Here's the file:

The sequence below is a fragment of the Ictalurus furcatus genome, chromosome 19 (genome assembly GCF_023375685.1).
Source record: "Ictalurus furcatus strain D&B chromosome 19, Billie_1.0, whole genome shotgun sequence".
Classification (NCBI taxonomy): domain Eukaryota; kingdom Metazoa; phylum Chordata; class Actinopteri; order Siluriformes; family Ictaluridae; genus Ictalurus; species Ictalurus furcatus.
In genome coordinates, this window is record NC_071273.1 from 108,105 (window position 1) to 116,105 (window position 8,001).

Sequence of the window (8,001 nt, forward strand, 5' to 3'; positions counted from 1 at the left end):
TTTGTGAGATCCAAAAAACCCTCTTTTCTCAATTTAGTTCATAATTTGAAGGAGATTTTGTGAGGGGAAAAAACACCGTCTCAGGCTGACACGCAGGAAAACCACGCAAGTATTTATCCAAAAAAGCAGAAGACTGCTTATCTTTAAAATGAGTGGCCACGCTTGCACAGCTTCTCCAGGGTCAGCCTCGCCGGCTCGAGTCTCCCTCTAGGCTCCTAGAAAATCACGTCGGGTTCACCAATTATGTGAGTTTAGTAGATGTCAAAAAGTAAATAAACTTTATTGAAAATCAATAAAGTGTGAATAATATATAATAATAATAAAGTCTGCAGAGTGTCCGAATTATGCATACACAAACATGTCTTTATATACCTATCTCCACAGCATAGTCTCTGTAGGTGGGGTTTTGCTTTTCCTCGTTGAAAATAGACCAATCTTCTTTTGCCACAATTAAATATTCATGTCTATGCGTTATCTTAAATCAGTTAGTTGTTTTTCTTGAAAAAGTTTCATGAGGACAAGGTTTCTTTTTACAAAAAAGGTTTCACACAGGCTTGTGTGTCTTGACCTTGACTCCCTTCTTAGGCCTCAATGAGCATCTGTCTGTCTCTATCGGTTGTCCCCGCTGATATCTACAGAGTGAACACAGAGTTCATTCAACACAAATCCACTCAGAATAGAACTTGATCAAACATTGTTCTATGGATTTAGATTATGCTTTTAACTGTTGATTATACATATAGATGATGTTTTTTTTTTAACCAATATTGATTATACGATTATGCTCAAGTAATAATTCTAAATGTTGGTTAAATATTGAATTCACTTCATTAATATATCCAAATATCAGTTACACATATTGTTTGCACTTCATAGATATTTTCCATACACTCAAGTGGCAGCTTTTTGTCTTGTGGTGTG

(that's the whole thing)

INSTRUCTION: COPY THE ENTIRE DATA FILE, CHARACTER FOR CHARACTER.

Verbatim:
The sequence below is a fragment of the Ictalurus furcatus genome, chromosome 19 (genome assembly GCF_023375685.1).
Source record: "Ictalurus furcatus strain D&B chromosome 19, Billie_1.0, whole genome shotgun sequence".
Classification (NCBI taxonomy): domain Eukaryota; kingdom Metazoa; phylum Chordata; class Actinopteri; order Siluriformes; family Ictaluridae; genus Ictalurus; species Ictalurus furcatus.
In genome coordinates, this window is record NC_071273.1 from 108,105 (window position 1) to 116,105 (window position 8,001).

Sequence of the window (8,001 nt, forward strand, 5' to 3'; positions counted from 1 at the left end):
TTTGTGAGATCCAAAAAACCCTCTTTTCTCAATTTAGTTCATAATTTGAAGGAGATTTTGTGAGGGGAAAAAACACCGTCTCAGGCTGACACGCAGGAAAACCACGCAAGTATTTATCCAAAAAAGCAGAAGACTGCTTATCTTTAAAATGAGTGGCCACGCTTGCACAGCTTCTCCAGGGTCAGCCTCGCCGGCTCGAGTCTCCCTCTAGGCTCCTAGAAAATCACGTCGGGTTCACCAATTATGTGAGTTTAGTAGATGTCAAAAAGTAAATAAACTTTATTGAAAATCAATAAAGTGTGAATAATATATAATAATAATAAAGTCTGCAGAGTGTCCGAATTATGCATACACAAACATGTCTTTATATACCTATCTCCACAGCATAGTCTCTGTAGGTGGGGTTTTGCTTTTCCTCGTTGAAAATAGACCAATCTTCTTTTGCCACAATTAAATATTCATGTCTATGCGTTATCTTAAATCAGTTAGTTGTTTTTCTTGAAAAAGTTTCATGAGGACAAGGTTTCTTTTTACAAAAAAGGTTTCACACAGGCTTGTGTGTCTTGACCTTGACTCCCTTCTTAGGCCTCAATGAGCATCTGTCTGTCTCTATCGGTTGTCCCCGCTGATATCTACAGAGTGAACACAGAGTTCATTCAACACAAATCCACTCAGAATAGAACTTGATCAAACATTGTTCTATGGATTTAGATTATGCTTTTAACTGTTGATTATACATATAGATGATGTTTTTTTTTTAACCAATATTGATTATACGATTATGCTCAAGTAATAATTCTAAATGTTGGTTAAATATTGAATTCACTTCATTAATATATCCAAATATCAGTTACACATATTGTTTGCACTTCATAGATATTTTCCATACACTCAAGTGGCAGCTTTTTGTCTTGTGGTGTG